21 September 2007

Poplar Point Positions

A few reader emails that I'd like to get to. First, James emailed us to let us know of a grass-roots group has an online petition supporting Poplar Point. Now, the more cynical among us will ask "what good will that do?" Forget that, ask yourself instead "Can do this any harm, and could it possibly do good?" If just one person looks at this and realizes that Poplar Point is not something wanted only by money-craving, poor-people-hating, baby-eating developers, then that's good enough for me. Consider me signed on board.

However, while I tend to support Poplar Point, reader Larry Leister emailed us these thoughts towards an argument that perhaps renovating RFK ain't a bad idea, and he's given the okay to reproduce his thoughts in-full here:

DCenters Folks,

Since you seem willing to take on topics of some length, I'll offer the following for consideration. I've not seen this discussed, but if it has been just delete this note.

I realize that the following idea will most likely not be to the liking of the owners of DC United since the profit potential would seem to be much less than a new stadium at Poplar Point (I'm sure creative developers can figure out how to work with this idea). However, if the issue at hand is limited to providing a suitable stadium for DC United, I would think this idea would have some merit. My guess is that part of the foot dragging on the part of the DC city government related to the building of a stadium at Poplar Point is due to the fact that the city would be left with a decaying RFK stadium with no tenants and no prospects.

So the proposal is for the city to sell RFK stadium, parking lots and all to DC United for some token amount.

  • The cost to the city should be less than what would be required for the Poplar Point stadium.
  • The revenue from game related events available to DC United should be the same as it would be at Poplar Point. Granted the ancillary revenue from other buildings/development would be much less or non-existent.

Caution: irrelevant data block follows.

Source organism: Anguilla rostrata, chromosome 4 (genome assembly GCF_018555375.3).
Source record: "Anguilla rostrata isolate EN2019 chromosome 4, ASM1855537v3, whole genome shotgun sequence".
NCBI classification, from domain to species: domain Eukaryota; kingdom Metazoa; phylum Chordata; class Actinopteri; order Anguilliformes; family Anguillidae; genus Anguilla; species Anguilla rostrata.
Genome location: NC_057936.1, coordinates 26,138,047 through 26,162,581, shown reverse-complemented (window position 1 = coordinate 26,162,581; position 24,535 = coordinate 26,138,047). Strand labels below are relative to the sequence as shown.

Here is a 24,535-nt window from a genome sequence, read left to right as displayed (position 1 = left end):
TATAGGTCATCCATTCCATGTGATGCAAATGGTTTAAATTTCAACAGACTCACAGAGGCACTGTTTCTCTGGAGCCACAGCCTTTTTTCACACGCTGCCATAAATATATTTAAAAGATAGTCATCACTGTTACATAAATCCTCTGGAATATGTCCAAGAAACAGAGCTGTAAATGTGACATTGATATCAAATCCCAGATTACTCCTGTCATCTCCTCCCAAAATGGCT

• The money that would have been spent on the Poplar Point stadium could be spent on refurbishing RFK. I have no idea what the underlying infrastructure of RFK is like, but if Yankee Stadium can be refurbished, I would assume that RFK could be also. As the refurbishing costs could be significant, funding from the city might be part of the deal since a city landmark would be retained and improved.

This seems to be a win-win (again not considering the loss of development profit).

  • The city gets rid of a stadium for which there are no tenants nor little apparent future
  • DC United gets the additional revenue from owning the stadium and concessions.
  • MLS gets to keep one of it's landmark stadiums

One of the benefits of soccer specific stadiums is the seating capacity that is sized closer to the expected attendance.

Staying in RFK would seem to defeat that, although this does not seem to be as much of an issue for DC United as it is for many clubs. However, I have a suggestion for that as well.

Part of the refurbishment, in addition to aligning the seats so that they actually face the pitch, would be installing a retractable roof, actually more like two awnings made of waterproof and sound-reflecting material. These would cover the seats in the lower bowl. This would have the following advantages:

  • The field would be uncovered but the seats would be at least partially covered
  • The crowd noise would be reflected down on the field and would be absolutely incredible
  • The seats in the upper deck would be largely removed from view, thus giving the feel of a smaller stadium
  • For big events, MLS Cup, national team games, foreign club friendlies, dramatic increase in MLS regular game attendance, the awnings could be retracted and the upper deck could be used.

Just some thoughts.

Larry Leister

Now, put aside our natural desires for a home of our own, special for us, and consider this idea. I think Larry recognizes the biggest problem with his scenario: It's not what MacFarlane and company signed up for. They want the team, yes, but they also want a piece of the ancillary development, and that ain't happened with RFK. However, since Larry asks us to set that aside, let's do so. Would this work for you?

It's tough. I want to say "No, no, a thousand times no" but perhaps that's just being spoiled. I personally think that rehabbing RFK as Larry describes would be almost as costly as building a new stadium (I mean, look at the state of the concrete...) and then throwing on a roof would just sky-rocket the price. So financially, I'm not sure it is viable. But perhaps part of me is just done with RFK. I want to move on. And that's not a rational reason for opposing Larry's idea. What say you?